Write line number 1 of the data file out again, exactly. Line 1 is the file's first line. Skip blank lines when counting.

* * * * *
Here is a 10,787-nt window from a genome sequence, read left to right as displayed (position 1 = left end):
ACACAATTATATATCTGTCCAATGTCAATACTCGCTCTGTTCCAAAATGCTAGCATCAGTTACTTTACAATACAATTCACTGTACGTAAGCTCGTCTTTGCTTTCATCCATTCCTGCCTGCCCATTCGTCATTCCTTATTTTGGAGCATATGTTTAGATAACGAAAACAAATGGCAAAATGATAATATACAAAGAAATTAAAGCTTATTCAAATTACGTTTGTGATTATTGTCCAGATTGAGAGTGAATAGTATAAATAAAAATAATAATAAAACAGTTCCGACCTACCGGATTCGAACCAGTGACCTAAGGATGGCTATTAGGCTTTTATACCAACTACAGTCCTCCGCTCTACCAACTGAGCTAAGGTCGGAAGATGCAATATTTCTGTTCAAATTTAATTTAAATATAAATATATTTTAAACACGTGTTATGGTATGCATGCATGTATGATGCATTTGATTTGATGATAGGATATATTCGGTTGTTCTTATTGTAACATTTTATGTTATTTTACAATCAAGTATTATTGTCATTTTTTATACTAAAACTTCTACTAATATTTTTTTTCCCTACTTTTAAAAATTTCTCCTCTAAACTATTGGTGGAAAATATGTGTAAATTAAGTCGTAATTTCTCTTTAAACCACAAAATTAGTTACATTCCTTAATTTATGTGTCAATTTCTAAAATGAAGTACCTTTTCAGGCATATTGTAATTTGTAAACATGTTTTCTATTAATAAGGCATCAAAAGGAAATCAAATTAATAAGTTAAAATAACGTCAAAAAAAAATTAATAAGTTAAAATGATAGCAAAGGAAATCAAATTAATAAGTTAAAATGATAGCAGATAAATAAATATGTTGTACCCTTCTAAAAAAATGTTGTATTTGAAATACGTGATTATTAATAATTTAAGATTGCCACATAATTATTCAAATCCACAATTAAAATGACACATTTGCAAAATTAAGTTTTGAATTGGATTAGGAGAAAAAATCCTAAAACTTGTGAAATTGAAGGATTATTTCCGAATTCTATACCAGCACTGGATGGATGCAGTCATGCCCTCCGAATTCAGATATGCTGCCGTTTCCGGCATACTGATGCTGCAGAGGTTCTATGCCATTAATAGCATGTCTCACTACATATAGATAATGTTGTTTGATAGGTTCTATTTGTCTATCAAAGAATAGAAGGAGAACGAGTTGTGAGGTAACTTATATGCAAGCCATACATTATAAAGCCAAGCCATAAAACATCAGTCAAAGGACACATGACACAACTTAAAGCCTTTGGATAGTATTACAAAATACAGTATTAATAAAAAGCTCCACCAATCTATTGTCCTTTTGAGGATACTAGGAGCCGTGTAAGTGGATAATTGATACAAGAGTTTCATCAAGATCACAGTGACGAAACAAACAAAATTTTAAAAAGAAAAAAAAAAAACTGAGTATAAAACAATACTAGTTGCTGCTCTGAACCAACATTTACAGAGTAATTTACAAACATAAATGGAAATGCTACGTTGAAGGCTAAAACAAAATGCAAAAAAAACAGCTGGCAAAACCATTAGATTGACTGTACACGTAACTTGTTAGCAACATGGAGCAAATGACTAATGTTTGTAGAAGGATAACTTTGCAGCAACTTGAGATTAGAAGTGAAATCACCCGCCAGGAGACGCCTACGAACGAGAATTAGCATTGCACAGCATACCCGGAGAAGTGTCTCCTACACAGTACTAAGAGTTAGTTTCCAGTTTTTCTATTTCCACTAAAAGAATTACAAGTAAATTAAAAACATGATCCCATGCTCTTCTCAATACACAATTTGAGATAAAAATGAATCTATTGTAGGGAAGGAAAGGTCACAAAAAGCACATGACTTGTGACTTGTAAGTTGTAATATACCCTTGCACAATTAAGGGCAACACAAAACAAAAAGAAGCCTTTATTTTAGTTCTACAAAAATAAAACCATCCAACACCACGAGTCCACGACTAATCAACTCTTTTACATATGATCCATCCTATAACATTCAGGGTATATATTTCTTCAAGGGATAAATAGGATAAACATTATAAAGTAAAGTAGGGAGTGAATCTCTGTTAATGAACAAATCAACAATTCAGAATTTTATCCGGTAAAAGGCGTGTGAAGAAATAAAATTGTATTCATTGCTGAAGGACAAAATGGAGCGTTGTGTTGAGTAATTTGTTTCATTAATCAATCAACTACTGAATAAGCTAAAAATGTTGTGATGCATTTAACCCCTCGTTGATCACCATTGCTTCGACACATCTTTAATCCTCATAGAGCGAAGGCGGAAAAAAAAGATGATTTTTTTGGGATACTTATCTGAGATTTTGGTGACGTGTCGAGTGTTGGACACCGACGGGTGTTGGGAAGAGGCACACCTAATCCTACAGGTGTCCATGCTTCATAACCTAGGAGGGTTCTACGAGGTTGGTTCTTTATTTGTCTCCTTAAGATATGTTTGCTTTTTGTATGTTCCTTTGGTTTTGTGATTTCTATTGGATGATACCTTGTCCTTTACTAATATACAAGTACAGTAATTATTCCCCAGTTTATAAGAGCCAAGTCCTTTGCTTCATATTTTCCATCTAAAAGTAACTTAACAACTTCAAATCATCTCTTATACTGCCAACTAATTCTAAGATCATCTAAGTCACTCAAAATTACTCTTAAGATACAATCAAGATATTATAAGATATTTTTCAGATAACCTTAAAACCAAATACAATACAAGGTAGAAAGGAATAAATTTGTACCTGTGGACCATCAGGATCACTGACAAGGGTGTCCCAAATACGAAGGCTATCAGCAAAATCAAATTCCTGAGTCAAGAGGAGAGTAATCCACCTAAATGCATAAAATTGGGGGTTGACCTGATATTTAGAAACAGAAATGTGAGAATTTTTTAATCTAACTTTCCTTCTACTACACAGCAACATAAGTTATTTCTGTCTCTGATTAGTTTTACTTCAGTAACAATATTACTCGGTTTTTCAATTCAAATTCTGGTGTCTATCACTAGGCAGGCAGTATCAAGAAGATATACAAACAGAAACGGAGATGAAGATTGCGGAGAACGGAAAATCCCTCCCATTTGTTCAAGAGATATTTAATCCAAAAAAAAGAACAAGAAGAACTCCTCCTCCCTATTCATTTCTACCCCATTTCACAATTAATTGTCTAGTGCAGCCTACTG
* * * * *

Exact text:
Here is a 10,787-nt window from a genome sequence, read left to right as displayed (position 1 = left end):